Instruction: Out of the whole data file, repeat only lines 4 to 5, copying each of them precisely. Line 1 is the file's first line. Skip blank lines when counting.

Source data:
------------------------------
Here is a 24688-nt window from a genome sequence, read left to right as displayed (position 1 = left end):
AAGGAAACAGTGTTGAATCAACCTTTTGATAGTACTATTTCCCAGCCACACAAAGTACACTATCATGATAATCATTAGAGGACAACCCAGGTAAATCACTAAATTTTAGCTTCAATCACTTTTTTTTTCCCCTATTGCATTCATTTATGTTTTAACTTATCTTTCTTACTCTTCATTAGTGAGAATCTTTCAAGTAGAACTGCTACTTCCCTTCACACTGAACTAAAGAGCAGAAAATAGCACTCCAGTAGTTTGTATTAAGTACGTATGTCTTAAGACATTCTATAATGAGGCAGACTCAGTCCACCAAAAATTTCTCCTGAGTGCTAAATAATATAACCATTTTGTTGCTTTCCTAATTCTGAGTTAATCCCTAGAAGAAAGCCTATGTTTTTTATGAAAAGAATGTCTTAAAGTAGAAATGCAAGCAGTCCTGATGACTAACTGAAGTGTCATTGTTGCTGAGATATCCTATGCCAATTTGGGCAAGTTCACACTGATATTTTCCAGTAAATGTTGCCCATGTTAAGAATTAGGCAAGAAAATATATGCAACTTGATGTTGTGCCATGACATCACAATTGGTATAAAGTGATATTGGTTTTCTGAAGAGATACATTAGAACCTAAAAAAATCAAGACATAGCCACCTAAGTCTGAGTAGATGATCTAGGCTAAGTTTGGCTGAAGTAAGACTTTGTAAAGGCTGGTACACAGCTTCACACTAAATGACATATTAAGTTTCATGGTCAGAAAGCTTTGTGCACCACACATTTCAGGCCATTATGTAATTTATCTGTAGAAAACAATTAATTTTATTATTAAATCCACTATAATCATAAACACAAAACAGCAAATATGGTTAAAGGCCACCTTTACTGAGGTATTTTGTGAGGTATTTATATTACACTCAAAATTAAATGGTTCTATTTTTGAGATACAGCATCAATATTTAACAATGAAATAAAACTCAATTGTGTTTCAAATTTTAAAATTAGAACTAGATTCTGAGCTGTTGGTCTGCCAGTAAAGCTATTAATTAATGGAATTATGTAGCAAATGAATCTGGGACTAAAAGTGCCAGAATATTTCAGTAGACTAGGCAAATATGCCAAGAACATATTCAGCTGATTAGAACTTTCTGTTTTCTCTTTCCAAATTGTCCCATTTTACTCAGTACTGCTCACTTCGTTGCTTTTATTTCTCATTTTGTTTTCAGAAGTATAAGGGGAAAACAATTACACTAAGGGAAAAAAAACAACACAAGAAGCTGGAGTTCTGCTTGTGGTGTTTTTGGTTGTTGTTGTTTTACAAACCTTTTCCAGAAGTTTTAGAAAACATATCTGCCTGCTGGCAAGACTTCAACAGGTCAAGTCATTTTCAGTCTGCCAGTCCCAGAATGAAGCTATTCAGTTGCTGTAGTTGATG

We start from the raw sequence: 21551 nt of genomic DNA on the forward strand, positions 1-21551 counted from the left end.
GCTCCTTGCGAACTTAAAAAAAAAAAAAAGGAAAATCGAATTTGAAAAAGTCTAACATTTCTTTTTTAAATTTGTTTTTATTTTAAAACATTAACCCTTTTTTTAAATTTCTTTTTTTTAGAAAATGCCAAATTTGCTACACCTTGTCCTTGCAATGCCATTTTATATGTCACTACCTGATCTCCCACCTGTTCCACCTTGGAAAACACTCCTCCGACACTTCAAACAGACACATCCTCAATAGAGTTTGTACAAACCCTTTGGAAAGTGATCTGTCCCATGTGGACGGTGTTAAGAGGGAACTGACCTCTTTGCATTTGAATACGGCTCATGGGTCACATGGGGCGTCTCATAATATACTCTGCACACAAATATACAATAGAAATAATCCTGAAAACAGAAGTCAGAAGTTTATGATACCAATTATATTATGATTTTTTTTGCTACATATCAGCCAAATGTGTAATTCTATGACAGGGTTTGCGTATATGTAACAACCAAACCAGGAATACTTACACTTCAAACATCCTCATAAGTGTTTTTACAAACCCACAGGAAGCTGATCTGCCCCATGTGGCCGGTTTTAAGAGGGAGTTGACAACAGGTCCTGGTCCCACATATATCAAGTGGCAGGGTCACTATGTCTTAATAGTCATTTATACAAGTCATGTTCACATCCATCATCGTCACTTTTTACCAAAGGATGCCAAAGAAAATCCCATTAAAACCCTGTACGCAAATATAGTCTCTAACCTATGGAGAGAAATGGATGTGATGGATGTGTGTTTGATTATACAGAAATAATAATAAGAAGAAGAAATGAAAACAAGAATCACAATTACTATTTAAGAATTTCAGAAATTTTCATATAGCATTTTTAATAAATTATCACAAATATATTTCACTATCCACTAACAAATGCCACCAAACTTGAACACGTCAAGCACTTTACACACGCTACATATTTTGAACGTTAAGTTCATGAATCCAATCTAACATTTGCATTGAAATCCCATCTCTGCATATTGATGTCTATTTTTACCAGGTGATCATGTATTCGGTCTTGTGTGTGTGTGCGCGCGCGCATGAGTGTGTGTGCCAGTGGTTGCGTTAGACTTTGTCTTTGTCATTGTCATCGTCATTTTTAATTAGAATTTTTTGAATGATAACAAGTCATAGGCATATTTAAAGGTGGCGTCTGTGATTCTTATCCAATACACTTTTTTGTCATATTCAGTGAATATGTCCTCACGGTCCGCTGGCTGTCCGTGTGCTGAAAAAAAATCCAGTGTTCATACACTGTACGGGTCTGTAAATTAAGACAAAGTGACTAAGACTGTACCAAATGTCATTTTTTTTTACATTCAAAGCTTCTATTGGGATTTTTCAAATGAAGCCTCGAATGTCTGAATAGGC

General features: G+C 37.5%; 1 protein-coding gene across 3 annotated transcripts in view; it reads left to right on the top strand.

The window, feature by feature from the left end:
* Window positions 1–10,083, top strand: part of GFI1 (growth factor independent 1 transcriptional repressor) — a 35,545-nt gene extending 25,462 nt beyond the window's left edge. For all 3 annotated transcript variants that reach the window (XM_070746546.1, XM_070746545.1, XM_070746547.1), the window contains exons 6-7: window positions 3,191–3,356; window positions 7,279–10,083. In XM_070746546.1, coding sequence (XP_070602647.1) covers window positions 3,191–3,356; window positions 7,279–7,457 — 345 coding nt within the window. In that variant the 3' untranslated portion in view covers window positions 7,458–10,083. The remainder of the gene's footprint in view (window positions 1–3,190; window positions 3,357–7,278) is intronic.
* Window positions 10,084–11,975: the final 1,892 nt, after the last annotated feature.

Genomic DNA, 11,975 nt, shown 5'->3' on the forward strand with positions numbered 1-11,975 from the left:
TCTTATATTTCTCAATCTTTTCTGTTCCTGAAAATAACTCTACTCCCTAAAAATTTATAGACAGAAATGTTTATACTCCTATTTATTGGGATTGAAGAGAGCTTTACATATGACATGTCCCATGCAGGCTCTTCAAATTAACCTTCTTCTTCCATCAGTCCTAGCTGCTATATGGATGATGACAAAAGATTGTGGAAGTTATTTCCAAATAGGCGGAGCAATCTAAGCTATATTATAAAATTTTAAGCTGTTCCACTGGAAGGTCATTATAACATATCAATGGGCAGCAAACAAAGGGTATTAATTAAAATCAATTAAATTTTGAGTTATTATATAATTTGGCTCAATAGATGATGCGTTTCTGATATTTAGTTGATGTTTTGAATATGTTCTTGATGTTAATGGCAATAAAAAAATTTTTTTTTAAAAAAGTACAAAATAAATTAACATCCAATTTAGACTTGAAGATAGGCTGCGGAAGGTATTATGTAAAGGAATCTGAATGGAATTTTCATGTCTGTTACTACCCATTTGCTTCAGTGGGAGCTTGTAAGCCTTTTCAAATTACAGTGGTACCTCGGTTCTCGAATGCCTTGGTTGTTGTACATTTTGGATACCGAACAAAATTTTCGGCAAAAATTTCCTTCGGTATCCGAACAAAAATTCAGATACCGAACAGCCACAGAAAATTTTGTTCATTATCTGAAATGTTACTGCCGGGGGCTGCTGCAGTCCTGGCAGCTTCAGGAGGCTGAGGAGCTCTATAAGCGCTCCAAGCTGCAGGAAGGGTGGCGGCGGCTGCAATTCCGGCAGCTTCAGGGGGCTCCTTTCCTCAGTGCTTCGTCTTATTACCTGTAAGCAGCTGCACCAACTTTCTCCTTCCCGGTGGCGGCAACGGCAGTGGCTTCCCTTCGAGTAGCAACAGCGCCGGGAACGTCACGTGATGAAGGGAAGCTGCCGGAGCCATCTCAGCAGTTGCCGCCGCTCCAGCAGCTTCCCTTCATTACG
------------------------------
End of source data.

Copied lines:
GCTCCTTGCGAACTTAAAAAAAAAAAAAAGGAAAATCGAATTTGAAAAAGTCTAACATTTCTTTTTTAAATTTGTTTTTATTTTAAAACATTAACCCTTTTTTTAAATTTCTTTTTTTTAGAAAATGCCAAATTTGCTACACCTTGTCCTTGCAATGCCATTTTATATGTCACTACCTGATCTCCCACCTGTTCCACCTTGGAAAACACTCCTCCGACACTTCAAACAGACACATCCTCAATAGAGTTTGTACAAACCCTTTGGAAAGTGATCTGTCCCATGTGGACGGTGTTAAGAGGGAACTGACCTCTTTGCATTTGAATACGGCTCATGGGTCACATGGGGCGTCTCATAATATACTCTGCACACAAATATACAATAGAAATAATCCTGAAAACAGAAGTCAGAAGTTTATGATACCAATTATATTATGATTTTTTTTGCTACATATCAGCCAAATGTGTAATTCTATGACAGGGTTTGCGTATATGTAACAACCAAACCAGGAATACTTACACTTCAAACATCCTCATAAGTGTTTTTACAAACCCACAGGAAGCTGATCTGCCCCATGTGGCCGGTTTTAAGAGGGAGTTGACAACAGGTCCTGGTCCCACATATATCAAGTGGCAGGGTCACTATGTCTTAATAGTCATTTATACAAGTCATGTTCACATCCATCATCGTCACTTTTTACCAAAGGATGCCAAAGAAAATCCCATTAAAACCCTGTACGCAAATATAGTCTCTAACCTATGGAGAGAAATGGATGTGATGGATGTGTGTTTGATTATACAGAAATAATAATAAGAAGAAGAAATGAAAACAAGAATCACAATTACTATTTAAGAATTTCAGAAATTTTCATATAGCATTTTTAATAAATTATCACAAATATATTTCACTATCCACTAACAAATGCCACCAAACTTGAACACGTCAAGCACTTTACACACGCTACATATTTTGAACGTTAAGTTCATGAATCCAATCTAACATTTGCATTGAAATCCCATCTCTGCATATTGATGTCTATTTTTACCAGGTGATCATGTATTCGGTCTTGTGTGTGTGTGCGCGCGCGCATGAGTGTGTGTGCCAGTGGTTGCGTTAGACTTTGTCTTTGTCATTGTCATCGTCATTTTTAATTAGAATTTTTTGAATGATAACAAGTCATAGGCATATTTAAAGGTGGCGTCTGTGATTCTTATCCAATACACTTTTTTGTCATATTCAGTGAATATGTCCTCACGGTCCGCTGGCTGTCCGTGTGCTGAAAAAAAATCCAGTGTTCATACACTGTACGGGTCTGTAAATTAAGACAAAGTGACTAAGACTGTACCAAATGTCATTTTTTTTTACATTCAAAGCTTCTATTGGGATTTTTCAAATGAAGCCTCGAATGTCTGAATAGGC

General features: G+C 37.5%; 1 protein-coding gene across 3 annotated transcripts in view; it reads left to right on the top strand.